Potential of nightsky nocturnal radiative cooling as a fresh produce preservation method
Kirui, Anthony C.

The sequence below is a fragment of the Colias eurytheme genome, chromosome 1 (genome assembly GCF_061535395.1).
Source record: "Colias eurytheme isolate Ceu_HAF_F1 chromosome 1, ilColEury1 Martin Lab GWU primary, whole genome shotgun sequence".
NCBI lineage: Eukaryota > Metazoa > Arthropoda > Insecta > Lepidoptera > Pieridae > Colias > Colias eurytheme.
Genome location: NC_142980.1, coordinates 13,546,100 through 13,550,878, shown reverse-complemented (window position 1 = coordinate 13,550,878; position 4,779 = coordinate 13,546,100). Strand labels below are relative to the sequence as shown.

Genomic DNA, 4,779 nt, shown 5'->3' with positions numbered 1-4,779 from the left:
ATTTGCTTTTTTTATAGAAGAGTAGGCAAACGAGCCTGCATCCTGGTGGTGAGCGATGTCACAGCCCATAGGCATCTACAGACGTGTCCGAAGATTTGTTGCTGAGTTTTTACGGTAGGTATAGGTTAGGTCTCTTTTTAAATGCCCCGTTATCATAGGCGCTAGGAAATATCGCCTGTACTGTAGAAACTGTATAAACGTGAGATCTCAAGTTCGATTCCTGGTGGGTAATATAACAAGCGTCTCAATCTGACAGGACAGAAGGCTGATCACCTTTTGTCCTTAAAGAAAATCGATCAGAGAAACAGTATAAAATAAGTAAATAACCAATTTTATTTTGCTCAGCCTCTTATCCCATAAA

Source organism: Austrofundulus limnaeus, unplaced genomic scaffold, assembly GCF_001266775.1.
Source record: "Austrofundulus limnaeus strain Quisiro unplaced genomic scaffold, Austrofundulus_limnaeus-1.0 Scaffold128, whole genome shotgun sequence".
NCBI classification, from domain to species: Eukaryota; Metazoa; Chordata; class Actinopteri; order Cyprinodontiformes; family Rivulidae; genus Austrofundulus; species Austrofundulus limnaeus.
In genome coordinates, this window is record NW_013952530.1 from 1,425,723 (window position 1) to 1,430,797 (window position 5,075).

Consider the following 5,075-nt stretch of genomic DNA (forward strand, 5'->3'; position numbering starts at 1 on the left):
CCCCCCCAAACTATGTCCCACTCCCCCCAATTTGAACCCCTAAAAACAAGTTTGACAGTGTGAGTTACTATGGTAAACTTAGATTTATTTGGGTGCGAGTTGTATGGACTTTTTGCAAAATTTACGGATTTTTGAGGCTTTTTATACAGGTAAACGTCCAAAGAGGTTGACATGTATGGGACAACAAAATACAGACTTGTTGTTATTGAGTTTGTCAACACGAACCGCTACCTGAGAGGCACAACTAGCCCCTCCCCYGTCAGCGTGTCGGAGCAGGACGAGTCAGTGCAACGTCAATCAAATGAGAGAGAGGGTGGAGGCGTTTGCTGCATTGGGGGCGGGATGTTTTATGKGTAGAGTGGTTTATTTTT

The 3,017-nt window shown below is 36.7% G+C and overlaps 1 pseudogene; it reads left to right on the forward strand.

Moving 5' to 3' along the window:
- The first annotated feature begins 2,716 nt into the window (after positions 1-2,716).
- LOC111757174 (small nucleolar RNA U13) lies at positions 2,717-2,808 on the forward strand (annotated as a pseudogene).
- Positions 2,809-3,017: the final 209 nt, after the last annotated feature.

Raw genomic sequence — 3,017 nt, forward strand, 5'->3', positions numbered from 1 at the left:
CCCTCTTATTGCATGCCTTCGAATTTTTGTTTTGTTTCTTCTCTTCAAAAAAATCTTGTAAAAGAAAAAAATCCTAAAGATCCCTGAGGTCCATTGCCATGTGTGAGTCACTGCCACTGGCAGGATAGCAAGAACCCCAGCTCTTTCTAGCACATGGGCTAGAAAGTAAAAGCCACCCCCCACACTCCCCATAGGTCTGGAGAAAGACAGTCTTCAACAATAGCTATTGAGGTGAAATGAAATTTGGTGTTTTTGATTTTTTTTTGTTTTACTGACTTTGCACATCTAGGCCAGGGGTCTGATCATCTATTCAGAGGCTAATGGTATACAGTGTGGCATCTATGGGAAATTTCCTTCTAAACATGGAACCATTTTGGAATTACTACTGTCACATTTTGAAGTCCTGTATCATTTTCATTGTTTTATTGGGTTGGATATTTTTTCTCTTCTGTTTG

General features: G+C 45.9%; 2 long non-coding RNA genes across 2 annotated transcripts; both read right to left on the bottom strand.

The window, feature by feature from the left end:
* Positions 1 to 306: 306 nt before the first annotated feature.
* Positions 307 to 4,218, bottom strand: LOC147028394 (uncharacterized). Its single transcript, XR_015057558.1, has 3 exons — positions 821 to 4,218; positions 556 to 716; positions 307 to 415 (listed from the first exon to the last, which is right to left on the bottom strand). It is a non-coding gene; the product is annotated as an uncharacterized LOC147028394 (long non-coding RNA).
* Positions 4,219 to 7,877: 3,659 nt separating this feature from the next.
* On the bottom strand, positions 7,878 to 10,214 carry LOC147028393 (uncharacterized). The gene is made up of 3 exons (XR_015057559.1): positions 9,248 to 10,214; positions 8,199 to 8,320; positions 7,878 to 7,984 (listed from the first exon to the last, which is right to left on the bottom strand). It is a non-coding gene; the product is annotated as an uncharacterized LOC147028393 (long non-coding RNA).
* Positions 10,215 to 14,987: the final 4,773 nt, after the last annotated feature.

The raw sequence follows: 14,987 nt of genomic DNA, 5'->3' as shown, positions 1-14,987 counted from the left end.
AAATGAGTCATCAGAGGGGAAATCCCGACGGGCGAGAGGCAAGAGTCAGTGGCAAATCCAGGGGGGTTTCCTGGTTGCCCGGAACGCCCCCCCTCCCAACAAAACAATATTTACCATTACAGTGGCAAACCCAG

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Abstract: The change in water temperature in horizontally placed pans exposed to the night-sky radiation was monitored at night between the hours of 8:00pm and 6:00am. The effect of varying the quantity of water in the pan was studied by varying the depth (1.0, 1.5, 2.0, 2.5 and 3.0mm) while effect of surface color of radiating surface was determined by placing two different coloured pans adjacent to each other. The effectiveness of this method in capturing “cold load” and the possible use of this cold energy for daytime preservation of fresh produce is analyzed and discussed. It was found that the water in the pan could be cooled to a temperature that was 9 oC below the lowest ambient dry bulb temperature. Also, the black painted surfaces cooled the water at higher rates than white surfaces and ultimately attained much lower temperatures in the long run. Within the experimental water loading depth range of 1-3 mm, the shallower depths attained lower final cold water temperature but had lower cooling efficiency in terms of total peak cold load per unit area of pan surface. The authors have shown that each square metre of pan surface can store enough “cold load” to remove the heat of respiration of a 10 kg load of vegetables or fruits that is maintained at or below the lowest ambient night dry bulb temperature. The fresh produce so maintained can therefore be about 10-15 oC below recorded daytime dry bulb temperature in the tropics which is sufficient to double the shelf life of most fresh produce commodities.